“Love Calls Us to the Things of This World:” Update on the Refugee Crisis in Greece

In an autobiographical essay on yoga and meditation, Silvia Boorstein looks back on her decades-long work as an activist and yoga practitioner, saying, “I am more zealous than ever about social activism.

I see my activism as an aspect of spiritual practice, the natural result of being less frightened, as well as a sign of liberated energy available for purposes other than just keeping myself going.” 1

This is the insight I keep coming back to since returning two days ago from Lesvos, Greece, a small island ten kilometers off the coast of Turkey that is finding itself smack in the middle of the largest refugee crisis since World War II.

Each day, hundreds of people escaping violence from Afghanistan and Syria, as well as Yemen, Palestine, and Pakistan are risking their lives on rickety rafts to cross the Aegean Sea to Greece. The morning I arrived on the island in mid-April to work on a project with the elder yogini, Angela Farmer, I was met by life jackets strewn across the beach in front of the guest house where two close friends and I were staying.

Two artist locals who I knew from a previous visit were putting forty life jackets in neat piles with two pint-size versions on top—the size of quarts of milk—as they explained to me that whole families were taking these rafts, paying 1000 euros each to make this dangerous passage.

Then the refugees walk an hour’s arduous climb to the closest coastal town, Molyvos, in search of the “policia,” the first of many steps in making their way to Athens, where they may receive a six-month temporary stay. As we talked, I looked over the horizon to see a whole group of men walking, a welcome and hugs all I had to offer, as they told me they had nearly died on their capsized raft, their clothes soaking wet, their tiny backpacks drenched as well.

For three weeks the friends I had come with and I climbed a steep learning curve, guided by the courage of the people wading from their rafts to shore–relatives lifting children above their heads to protect them from the water; friends carrying a young Syrian man who had been paralyzed by a sniper from the raft to a wheel chair they had pulled behind the raft; people cheering in jubilation as the raft hit the shore, knowing they had survived, even though they had left loved ones behind, even though some had crawled on their hands and knees in the dark to cross the border into Turkey. For the moment they were safe.

In those weeks, we walked with families from the shore to Molyvos, as dignity reigned…their willingness to share their stories even as they were in shock—a Syrian engineer in perfect English telling me he left his one backpack behind, it was either his backpack or one more person on the raft; a mother asking her nine-year-old to pull his pant leg up, exposing a huge swatch of scars from a military man’s machete; iphone photos of people’s businesses, schools, and homes destroyed by bombs; a twenty-three-year-old Syrian, the only woman on a raft of 40 people, her hands calloused from working for three years in Istanbul to save enough money to pay the smugglers for the crossing.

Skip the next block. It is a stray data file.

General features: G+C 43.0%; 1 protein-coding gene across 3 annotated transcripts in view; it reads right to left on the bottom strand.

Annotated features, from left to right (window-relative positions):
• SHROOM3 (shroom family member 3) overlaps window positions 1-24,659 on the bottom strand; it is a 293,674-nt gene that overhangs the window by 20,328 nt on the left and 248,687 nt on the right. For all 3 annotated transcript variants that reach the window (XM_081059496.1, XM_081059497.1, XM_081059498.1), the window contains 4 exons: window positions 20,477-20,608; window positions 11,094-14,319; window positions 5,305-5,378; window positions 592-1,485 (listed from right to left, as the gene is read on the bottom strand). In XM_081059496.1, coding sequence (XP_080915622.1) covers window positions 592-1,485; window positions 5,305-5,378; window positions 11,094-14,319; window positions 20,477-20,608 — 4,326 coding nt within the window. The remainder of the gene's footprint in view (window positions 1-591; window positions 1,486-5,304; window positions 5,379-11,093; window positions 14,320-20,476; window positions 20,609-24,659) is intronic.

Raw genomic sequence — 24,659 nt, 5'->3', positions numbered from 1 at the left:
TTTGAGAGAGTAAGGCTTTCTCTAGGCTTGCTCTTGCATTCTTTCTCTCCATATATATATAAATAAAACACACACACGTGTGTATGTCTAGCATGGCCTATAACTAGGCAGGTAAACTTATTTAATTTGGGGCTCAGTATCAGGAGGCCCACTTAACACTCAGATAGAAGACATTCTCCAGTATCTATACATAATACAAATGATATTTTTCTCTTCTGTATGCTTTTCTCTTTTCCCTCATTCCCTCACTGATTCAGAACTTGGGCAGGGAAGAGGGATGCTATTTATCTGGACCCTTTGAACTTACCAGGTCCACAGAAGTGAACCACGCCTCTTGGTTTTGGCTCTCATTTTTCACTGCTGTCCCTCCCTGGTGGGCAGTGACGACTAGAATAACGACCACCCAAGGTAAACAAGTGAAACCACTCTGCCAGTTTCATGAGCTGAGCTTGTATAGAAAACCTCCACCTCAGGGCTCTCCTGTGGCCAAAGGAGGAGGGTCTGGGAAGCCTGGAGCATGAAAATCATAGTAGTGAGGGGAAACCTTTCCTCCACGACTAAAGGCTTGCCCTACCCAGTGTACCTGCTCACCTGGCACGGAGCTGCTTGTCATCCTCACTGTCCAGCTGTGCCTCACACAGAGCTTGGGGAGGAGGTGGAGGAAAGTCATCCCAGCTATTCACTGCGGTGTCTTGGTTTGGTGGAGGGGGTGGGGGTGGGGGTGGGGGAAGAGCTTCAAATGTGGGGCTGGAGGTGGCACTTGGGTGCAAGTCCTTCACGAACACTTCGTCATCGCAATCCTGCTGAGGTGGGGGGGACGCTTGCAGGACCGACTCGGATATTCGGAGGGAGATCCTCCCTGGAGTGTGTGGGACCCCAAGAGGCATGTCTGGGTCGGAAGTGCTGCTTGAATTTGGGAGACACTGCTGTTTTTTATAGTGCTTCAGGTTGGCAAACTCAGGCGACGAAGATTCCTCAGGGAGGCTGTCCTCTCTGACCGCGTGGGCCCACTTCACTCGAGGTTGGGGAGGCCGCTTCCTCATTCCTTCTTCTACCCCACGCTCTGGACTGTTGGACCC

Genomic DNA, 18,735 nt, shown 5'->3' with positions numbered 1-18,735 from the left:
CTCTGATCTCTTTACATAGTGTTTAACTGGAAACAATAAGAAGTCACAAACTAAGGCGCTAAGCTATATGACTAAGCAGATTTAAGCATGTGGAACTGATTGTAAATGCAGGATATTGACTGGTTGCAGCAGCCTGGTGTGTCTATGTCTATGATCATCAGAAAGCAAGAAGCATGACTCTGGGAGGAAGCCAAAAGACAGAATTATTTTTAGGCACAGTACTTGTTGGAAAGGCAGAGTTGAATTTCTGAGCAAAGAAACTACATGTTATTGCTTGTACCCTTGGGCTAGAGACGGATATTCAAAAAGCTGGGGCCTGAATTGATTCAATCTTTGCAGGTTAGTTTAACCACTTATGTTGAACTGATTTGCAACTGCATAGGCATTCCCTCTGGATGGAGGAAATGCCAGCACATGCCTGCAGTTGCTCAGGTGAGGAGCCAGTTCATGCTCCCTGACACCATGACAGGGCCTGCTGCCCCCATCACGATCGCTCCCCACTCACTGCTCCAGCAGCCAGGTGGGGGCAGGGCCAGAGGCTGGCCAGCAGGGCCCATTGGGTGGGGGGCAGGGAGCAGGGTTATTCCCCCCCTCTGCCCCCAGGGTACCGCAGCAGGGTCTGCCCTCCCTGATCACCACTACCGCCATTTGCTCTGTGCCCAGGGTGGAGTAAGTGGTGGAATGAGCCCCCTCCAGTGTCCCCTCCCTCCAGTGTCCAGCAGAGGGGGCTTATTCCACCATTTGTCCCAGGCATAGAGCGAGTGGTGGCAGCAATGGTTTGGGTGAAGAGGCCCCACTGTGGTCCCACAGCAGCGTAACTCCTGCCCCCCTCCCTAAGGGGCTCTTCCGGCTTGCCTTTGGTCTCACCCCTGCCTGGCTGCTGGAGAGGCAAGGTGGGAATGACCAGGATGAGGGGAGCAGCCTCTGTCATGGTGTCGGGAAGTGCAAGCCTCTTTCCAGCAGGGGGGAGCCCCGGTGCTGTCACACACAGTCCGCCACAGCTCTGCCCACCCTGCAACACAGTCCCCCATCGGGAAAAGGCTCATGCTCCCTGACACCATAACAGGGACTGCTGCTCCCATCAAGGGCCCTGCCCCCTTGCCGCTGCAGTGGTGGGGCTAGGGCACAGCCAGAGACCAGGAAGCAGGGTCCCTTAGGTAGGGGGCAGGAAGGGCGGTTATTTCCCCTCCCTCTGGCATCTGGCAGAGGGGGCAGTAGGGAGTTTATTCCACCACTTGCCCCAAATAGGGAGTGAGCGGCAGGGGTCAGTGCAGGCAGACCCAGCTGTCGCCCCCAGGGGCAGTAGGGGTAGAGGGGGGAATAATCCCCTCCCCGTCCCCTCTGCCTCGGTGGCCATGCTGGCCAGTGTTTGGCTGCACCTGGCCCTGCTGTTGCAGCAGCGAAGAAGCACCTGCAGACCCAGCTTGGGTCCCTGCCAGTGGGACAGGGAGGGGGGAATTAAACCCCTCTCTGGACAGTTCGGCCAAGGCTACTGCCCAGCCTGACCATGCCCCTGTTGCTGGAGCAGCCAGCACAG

Risk-taking and tenderness laced themselves through our days—the coast guard official, the only woman, tells us about pulling four men out of the frigid water by herself, saving them from hypothermia; a shopkeeper sneaking us water and baby formula to give to this generation’s refugees, whispering to me later that his mother was a refugee who lost 14 out of 17 of her family members to an earlier exodus to Lesvos; a devout Muslim woman shielding her eyes from us all day until at the last, before boarding a bus, pulling down her scarf that covered her face to reveal her radiant smile; a four-year-old on her father’s back, sleeping to the rhythm of our steps as we made our way to town; a group of Syrian students trying to teach me, “I am fine,” “I am happy,” “I am sad” in Arabic, laughing as my mouth sounded like marbles, their many languages delighting the air around us.

By the time the international group of yogis arrived for the two week workshop, we had figured out a couple of things—if you wave a raft in, that may help if they are zig zagging, the smuggler having jumped off the raft soon after pushing off from Turkey, leaving the engine steering usually in novice hands. We had started to distinguish between the sound of an approaching raft and the sound of a fishing boat.

But I had no idea how the yogis arriving might respond to this crisis. Might the yogis be coming exhausted from their own lives, needing a retreat from that life and the crisis unfolding? Might it be too much to switch gears from the wise, quiet contemplation inspired by Angela’s and Victor’s teaching to witnessing babies sleeping on concrete under docked boats and elderly men with insect bites from sleeping on infested hay?

Instead, what I witnessed was an astounding coming together of yogis, each reaching into her/his own skills to organize and channel lessons from their own experiences to stand alongside the refugees.

In those weeks we learned to stockpile bread, cheese, tuna, tomatoes, hard boiled eggs, baby bottles, bandages, hydrogen peroxide, water, sanitary napkins, diapers, and yogurt with chocolate sprinkles (for the kids) and then run to the shore as we watched tiny dots on the horizon become rafts overloaded with people. We connected with locals—many scared out of their wits that they might be arrested, lose their taxis, homes, and businesses if they were caught helping—as they provided meals, supplies and support. We learned that, as tourists, we could get away with all kind of things that the locals could not.